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How would you put together a reasonably short sentence, in order to describe everything?

By everything, I mean that the sentence would be broad enough to cover any possible subject by recursive substitution (with a longer text) of any of its components.

Think of it as a kind of "root" sentence on Wikipedia, with links on all its components.

If any subject can then be said to lie completely outside of the bounds of the components of the original "root" sentence, then the sentence fails to meet the requirements. How would you put together such a sentence?

closed as not constructive by Michael Dorfman, Mitch, Joseph Weissman Jan 30 '12 at 22:16

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    Klaatu barada nikto. – stoicfury Jan 30 '12 at 2:52
  • Welcome! So the question is asking for a method to construct a universal description? Can you be a bit more specific about the format? :) ...I guess what I'm getting at is that it's a little broad, perhaps -- is there any chance I might be able to persuade you to specify your question somewhat by telling us a little bit more about your context and motivations? What might you be reading or studying that has made this concern an urgent or important one for you? What might you have found out so far? – Joseph Weissman Jan 30 '12 at 3:19
  • Everything that is anything is something – hanzolo Jan 30 '12 at 19:40
  • I am closing this for the time being to give OP a chance to develop the problem a bit further. – Joseph Weissman Jan 30 '12 at 22:16
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    @Magnus: You flagged your own question recommending a deletion; you can do that yourself as the question author. We typically don't typically delete questions this soon unless they're grossly unsuited for the site to give the OP or others a chance to improve the question. – stoicfury Feb 14 '12 at 15:55
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I'd argue that it's not possible to do so.

Language, when describing the world, by very nature, is a tool that sacrifices elements of reality to fit very specific needs.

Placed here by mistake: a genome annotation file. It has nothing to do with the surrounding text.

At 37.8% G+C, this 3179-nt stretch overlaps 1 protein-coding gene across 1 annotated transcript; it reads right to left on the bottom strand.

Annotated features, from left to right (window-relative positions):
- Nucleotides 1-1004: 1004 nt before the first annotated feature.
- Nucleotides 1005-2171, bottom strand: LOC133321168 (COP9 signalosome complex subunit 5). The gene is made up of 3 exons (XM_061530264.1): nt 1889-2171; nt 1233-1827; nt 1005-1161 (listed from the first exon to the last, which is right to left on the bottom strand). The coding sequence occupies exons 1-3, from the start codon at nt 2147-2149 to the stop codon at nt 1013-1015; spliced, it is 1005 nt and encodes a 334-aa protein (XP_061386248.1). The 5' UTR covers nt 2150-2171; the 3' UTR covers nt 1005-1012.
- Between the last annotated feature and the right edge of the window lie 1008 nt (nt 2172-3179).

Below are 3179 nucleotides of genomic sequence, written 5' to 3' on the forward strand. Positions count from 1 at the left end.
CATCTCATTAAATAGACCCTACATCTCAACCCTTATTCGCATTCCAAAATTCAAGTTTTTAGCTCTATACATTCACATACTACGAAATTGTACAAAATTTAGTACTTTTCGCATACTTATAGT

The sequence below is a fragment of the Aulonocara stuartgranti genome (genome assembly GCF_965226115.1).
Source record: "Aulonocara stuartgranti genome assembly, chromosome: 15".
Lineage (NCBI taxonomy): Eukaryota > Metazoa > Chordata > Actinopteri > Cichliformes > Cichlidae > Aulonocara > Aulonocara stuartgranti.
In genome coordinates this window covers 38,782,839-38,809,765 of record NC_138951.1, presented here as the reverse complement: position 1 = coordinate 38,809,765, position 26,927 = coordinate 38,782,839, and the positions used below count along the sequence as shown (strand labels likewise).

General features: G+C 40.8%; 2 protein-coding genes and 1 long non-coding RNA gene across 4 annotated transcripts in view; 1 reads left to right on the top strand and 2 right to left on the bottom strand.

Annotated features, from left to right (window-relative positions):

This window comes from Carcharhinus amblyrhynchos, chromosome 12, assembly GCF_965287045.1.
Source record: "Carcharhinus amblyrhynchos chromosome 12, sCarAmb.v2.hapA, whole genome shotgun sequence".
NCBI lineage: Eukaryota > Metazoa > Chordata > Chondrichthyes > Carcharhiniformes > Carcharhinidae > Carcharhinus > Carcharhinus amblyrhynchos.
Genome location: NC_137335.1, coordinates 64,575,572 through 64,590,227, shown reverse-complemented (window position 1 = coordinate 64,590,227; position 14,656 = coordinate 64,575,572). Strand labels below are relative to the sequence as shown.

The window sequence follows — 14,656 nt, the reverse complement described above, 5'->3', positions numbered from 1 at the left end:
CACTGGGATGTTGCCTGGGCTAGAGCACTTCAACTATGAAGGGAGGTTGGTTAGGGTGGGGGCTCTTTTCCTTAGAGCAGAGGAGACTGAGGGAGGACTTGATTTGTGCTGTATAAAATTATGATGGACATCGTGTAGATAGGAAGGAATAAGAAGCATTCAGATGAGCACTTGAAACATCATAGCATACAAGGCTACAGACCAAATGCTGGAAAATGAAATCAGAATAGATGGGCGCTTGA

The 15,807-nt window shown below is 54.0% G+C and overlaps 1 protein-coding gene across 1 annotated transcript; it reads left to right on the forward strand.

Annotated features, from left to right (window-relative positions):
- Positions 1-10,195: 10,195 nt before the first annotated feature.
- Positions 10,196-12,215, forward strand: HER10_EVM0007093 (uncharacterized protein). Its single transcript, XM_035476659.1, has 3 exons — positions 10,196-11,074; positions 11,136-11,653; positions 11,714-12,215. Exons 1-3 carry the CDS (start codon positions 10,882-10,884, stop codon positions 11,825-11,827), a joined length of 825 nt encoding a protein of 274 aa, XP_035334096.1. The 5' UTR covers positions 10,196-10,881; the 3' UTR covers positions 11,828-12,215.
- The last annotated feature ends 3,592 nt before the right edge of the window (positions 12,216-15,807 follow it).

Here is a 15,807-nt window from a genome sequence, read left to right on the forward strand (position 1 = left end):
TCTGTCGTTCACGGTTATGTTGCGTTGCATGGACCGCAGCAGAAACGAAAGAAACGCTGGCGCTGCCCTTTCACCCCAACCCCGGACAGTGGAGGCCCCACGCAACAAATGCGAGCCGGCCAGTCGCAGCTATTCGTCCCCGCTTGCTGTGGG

For example: "The sky is blue." If you're painting a very basic landscape, this is all you need to know. However, if you want to understand what the sky is, why it's normally, from where the color originates, what the color is during a sunset, etc., this sentence will not suffice.

Maybe this isn't the greatest example, but the point I'm trying to make is that language is a poor tool for understanding the universal nature of something, because all language can do is provide specific information (related to the task at hand) on a topic at the cost of other information on that same topic.

As I stated before, language is a tool for a specific purpose. The extent to which this is true becomes more apparent as you compare the grammatical structure and vocabulary of various world languages; being a specific culture's tool for expressing ideas, you can start to see major differences in how cultures think just by analyzing their language. For example, in Western culture, we emphasize individuality and personal identity. Japanese culture, by contrast, views people more as a collective community -- in the Japanese language, it is considered rude (or, at best, impolite) to use the words for "I" or "you", instead using expressions which translate roughly to "in this direction" or "in that direction."

As you can see, language is very fitted to the culture that uses it, with different languages having very different abilities and limitations. The important thing to take away here is that there will always be great limitations in any language.

Buddhism (and perhaps other Eastern philosophies with which I'm not as familiar) takes this idea very seriously, using it to condemn Western philosophy as being impractical because of its dependency on language when describing reality. Buddhism stresses meditation, not dogma, as a means of understanding the universe and reaching enlightenment, because it realizes that language is too limited a tool to fully express an all-encompassing model of the universe.

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